In the Name of the Father and of the Son and of the Holy Spirit, one God. Amen.
Christ is Risen!
Jesus brings light into centuries of darkness in today’s Gospel reading. He does so much more than simply giving sight to the blind man; he opens the eyes of his disciples to an important truth about God.
The disciples ask him a question. “Who sinned, this man or his parents that he was born blind?” It is a question born out of misunderstanding and superstition, out of the attempt of humanity throughout the ages to make sense of tragedy, the bottom line being the belief that someone somewhere must be to blame.
In the minds of ancient peoples the whole world and everything in it was micromanaged by gods. Every thunderstorm was an event directly attributable to a deity: rain, sunshine, harvest, health, wealth, happiness, illness, everything was the province of a god. Some deity had to be in charge and to make sure that good fortune ruled the deities had to be carefully coddled. These gods were very high maintenance. Religion was more like magic. If you wanted a certain result you made a certain sacrifice or performed a certain ritual. If you did not, then the gods could become angry and vengeful! You did not want to offend a god. The difference of course between those deities and the Christian God is that the latter cannot be offended.
This is what lies behind the question the disciples asked. Someone must have sinned to for this poor man to have been born blind. Surely God must have been offended to have caused the blind man to suffer as he did.
But Jesus corrects them. “It was not that this man sinned, or his parents, but that the works of God might be made manifest in him.”
We must careful here that we do not make another mistake. Does God create suffering so that he can make himself look good? In other words, are we merely pawns for a divine, capricious and irresistible super-ego to use?
The answer is no. We see in Jesus the manifestation of God’s nature and intent and that is to heal, to correct, to love completely and unselfishly. There is no evil intent in God, no ego that seeks its own at the expense of creation. The Christian god is not Zeus or Moloch or Baal whose moods change as often as the wind and whose actions are egregiously self-centered. Many people act as if God the Father were no better than one of these mythical gods and, in fact, no better than even the best among mortals.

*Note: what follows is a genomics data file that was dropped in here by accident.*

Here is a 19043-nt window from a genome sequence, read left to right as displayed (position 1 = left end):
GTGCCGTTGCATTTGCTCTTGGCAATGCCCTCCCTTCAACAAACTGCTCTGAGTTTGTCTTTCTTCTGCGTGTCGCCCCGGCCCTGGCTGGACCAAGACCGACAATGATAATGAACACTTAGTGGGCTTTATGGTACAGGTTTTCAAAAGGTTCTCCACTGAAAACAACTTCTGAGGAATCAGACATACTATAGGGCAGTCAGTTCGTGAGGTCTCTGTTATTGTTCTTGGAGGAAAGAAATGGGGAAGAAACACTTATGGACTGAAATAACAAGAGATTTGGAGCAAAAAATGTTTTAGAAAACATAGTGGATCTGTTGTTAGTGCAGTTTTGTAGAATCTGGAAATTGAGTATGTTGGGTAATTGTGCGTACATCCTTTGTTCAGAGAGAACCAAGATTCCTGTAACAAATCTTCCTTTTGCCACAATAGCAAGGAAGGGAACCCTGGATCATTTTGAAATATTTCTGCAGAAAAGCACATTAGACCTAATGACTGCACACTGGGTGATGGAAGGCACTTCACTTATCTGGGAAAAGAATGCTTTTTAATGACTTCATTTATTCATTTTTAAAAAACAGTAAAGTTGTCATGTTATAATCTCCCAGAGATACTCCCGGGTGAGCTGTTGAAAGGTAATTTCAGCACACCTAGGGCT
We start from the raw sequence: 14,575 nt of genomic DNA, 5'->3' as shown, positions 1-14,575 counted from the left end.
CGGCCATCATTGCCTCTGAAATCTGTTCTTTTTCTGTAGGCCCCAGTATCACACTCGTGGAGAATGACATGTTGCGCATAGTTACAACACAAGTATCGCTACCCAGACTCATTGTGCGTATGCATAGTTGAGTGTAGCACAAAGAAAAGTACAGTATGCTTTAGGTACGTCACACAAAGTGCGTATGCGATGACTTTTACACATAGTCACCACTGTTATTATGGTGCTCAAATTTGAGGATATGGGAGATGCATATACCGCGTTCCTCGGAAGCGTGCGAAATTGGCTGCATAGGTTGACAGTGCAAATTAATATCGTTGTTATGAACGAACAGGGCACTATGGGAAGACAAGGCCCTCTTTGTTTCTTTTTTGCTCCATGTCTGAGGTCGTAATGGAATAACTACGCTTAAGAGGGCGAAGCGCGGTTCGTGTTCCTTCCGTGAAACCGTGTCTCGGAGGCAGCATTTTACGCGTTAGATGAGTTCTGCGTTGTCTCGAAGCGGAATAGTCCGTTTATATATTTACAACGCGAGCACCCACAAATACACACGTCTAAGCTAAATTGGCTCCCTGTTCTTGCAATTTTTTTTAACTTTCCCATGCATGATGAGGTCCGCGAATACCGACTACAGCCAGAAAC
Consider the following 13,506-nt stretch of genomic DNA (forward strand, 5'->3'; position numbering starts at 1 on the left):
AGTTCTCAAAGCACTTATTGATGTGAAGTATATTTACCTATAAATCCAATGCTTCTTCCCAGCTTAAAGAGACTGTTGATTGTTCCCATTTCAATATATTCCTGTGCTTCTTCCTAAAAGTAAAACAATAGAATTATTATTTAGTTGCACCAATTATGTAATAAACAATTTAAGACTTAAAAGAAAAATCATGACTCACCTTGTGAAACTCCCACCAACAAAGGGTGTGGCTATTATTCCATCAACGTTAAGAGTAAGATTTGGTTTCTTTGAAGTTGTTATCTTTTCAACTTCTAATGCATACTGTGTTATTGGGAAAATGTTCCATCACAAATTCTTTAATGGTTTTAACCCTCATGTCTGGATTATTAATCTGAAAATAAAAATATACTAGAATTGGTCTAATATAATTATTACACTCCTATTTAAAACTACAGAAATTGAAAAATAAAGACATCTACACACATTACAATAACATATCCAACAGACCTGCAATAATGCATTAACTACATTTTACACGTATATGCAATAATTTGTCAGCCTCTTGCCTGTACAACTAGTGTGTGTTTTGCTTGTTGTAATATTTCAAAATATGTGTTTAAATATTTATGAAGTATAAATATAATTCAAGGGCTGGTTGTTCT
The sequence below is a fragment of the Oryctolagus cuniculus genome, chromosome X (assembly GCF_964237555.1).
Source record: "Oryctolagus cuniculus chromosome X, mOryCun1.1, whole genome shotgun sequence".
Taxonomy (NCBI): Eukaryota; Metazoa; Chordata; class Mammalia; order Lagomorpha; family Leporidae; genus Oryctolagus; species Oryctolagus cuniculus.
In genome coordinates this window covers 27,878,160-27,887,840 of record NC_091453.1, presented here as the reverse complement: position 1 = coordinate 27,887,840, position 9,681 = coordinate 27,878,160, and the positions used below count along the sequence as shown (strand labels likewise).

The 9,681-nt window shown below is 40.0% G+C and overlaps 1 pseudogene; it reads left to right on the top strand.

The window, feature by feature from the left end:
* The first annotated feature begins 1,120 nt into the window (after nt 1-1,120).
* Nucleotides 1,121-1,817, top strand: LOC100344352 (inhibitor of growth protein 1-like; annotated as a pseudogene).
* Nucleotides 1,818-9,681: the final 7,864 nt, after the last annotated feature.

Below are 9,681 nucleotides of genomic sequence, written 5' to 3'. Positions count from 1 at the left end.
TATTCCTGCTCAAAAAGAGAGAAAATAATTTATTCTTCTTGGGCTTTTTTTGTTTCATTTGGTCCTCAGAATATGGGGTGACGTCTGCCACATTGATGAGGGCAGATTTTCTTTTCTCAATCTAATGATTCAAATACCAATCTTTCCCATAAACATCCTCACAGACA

Jesus in this Gospel, as he often does, changes the conversation and in so doing illuminates our darkness with truth.
His answer is a simple one. Instead of trying to figure out the why’s and wherefore’s simply ask, what can I do to alleviate the suffering I see and so give glory to God?
God’s glory is made manifest in the blind man because by healing him Jesus demonstrates that the Father cares for his creation. This is not some divinely-orchestrated drama with the poor man as a pawn, but rather the revealing of the central truth about God: God is the healer of tragedy, not its author.
We must ask ourselves as we go through our lives day in and day out: how can I make manifest the love of God to each person, in every situation?
There is no need to blame or judge the situations we find in life. When we are met with tragedy in the lives of others, we do not need to try and figure out the why’s and wherefore’s. Whatever we decide will be nothing more than a self-serving fantasy. This is beside the point as Jesus demonstrates. What does matter is that we meet everything and everyone that comes to us with the same love and compassion we see in our Lord’s healing of the blind man.
What is more, it is an attitude we need to apply equally to ourselves when we fall into some tragedy, be it sin or despair or disease. Instead of condemning and judging ourselves, a thing even God does not do, we should rather apply mercy and compassion to our suffering selves. In each unhappy event there is something important to learn and an opportunity for growth. Even sin can be an occasion for blessing if treated with compassion and wisdom. Remember, the saying is true, as we treat ourselves so we treat others. If we are harsh and unforgiving towards ourselves, then we will do the same to our neighbors.
The world and its people are hungry for the true and living God. Don’t give them fantasies, superstition and falsehoods.
Delivered on Sunday, May 13, 2007
Source: St. Mary Orthodox Church